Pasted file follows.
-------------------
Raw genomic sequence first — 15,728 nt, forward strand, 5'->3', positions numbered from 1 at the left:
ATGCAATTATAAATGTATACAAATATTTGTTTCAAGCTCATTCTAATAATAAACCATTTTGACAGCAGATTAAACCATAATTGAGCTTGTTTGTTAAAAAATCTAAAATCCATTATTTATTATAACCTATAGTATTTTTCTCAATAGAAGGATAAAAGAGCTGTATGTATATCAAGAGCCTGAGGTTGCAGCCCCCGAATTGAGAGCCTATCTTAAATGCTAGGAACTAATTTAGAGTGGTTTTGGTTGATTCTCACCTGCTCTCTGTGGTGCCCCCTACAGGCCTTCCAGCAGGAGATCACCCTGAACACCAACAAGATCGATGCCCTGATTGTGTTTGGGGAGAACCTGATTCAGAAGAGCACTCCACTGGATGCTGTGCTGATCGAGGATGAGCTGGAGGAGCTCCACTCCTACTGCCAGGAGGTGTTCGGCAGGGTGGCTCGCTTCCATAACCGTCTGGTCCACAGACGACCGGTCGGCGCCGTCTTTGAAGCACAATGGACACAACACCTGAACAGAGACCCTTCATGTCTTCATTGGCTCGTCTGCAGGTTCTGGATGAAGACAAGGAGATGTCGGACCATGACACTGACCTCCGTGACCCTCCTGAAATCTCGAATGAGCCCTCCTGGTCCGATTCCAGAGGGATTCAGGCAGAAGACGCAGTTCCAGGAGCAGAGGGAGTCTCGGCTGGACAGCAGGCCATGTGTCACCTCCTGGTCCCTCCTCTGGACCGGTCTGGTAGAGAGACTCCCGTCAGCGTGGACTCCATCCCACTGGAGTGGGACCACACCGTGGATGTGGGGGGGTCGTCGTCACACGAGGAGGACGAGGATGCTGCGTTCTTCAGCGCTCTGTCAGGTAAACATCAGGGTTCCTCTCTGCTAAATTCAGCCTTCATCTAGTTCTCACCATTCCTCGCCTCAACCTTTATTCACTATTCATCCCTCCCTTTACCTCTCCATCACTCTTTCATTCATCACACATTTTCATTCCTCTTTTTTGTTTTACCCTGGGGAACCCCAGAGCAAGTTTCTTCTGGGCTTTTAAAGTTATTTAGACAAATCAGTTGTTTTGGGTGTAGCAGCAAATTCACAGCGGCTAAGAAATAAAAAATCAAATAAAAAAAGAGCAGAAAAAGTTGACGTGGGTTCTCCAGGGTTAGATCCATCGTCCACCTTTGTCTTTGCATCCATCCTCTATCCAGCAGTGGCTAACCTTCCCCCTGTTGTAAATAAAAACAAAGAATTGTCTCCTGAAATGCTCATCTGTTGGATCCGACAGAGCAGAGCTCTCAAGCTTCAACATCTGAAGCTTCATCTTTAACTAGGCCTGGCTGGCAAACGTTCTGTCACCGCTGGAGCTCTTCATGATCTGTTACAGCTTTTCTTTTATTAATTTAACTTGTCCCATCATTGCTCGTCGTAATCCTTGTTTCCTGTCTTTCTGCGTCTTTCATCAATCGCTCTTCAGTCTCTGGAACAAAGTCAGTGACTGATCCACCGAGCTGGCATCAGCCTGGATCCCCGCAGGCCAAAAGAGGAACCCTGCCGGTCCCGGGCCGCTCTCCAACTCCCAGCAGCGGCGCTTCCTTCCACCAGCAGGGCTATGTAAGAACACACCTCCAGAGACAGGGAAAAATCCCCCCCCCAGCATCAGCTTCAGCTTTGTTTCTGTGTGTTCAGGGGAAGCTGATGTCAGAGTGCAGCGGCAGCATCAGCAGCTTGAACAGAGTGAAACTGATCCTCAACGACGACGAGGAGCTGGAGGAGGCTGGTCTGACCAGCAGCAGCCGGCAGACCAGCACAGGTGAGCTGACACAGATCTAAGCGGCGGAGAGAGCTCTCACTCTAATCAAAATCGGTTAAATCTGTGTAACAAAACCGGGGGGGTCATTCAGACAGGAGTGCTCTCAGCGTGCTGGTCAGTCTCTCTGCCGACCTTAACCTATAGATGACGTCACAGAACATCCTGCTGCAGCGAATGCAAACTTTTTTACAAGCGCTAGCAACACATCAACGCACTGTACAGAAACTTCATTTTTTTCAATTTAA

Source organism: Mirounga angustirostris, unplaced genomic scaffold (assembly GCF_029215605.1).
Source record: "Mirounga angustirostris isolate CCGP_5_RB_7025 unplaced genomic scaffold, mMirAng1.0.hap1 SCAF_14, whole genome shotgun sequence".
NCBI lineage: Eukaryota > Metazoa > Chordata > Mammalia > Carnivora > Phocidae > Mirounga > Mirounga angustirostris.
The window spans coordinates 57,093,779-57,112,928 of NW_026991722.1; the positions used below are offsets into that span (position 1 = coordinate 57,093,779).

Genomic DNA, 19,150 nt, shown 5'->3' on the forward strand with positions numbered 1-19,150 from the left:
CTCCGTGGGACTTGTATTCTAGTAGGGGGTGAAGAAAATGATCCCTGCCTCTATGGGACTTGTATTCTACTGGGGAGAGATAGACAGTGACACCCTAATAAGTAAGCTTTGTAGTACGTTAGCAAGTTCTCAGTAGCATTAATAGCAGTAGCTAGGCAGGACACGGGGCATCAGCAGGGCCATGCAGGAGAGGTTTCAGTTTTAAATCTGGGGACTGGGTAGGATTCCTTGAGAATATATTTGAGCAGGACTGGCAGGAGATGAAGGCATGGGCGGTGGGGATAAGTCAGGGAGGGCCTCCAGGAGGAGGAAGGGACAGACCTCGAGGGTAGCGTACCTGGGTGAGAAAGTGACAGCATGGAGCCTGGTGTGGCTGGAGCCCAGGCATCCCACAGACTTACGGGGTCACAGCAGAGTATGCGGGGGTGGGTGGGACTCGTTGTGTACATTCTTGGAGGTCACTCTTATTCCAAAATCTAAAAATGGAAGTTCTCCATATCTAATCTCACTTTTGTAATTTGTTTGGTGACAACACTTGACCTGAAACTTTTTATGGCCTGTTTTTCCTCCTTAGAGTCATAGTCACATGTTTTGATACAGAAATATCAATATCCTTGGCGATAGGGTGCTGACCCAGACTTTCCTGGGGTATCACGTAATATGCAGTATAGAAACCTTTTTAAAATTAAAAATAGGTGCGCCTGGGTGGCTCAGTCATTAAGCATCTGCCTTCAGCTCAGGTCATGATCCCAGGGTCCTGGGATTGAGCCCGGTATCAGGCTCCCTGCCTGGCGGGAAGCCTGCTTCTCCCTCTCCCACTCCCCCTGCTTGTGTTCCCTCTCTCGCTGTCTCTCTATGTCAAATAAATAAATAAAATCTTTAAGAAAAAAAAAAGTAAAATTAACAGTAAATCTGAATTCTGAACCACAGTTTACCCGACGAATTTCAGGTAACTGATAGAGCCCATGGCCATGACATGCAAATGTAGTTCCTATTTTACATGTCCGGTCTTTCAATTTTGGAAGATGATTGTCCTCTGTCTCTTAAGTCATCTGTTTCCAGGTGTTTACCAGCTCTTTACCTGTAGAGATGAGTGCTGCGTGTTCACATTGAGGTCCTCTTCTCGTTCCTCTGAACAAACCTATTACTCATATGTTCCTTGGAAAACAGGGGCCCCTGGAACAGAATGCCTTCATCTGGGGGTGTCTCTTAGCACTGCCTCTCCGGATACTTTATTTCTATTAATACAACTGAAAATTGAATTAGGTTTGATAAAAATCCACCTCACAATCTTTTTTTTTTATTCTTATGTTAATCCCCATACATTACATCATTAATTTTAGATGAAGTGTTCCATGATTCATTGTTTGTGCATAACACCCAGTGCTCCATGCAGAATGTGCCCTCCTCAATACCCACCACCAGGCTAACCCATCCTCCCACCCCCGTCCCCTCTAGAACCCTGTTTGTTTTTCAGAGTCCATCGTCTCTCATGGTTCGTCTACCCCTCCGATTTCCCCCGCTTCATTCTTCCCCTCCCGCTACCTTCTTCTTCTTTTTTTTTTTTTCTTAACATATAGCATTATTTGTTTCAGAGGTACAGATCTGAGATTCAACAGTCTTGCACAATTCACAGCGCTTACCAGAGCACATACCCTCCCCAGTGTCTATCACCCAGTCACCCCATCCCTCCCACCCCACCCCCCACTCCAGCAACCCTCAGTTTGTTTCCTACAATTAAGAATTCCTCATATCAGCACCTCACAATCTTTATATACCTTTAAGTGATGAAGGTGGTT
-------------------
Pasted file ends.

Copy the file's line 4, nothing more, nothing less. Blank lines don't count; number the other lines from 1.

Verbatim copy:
Source record: "Mirounga angustirostris isolate CCGP_5_RB_7025 unplaced genomic scaffold, mMirAng1.0.hap1 SCAF_14, whole genome shotgun sequence".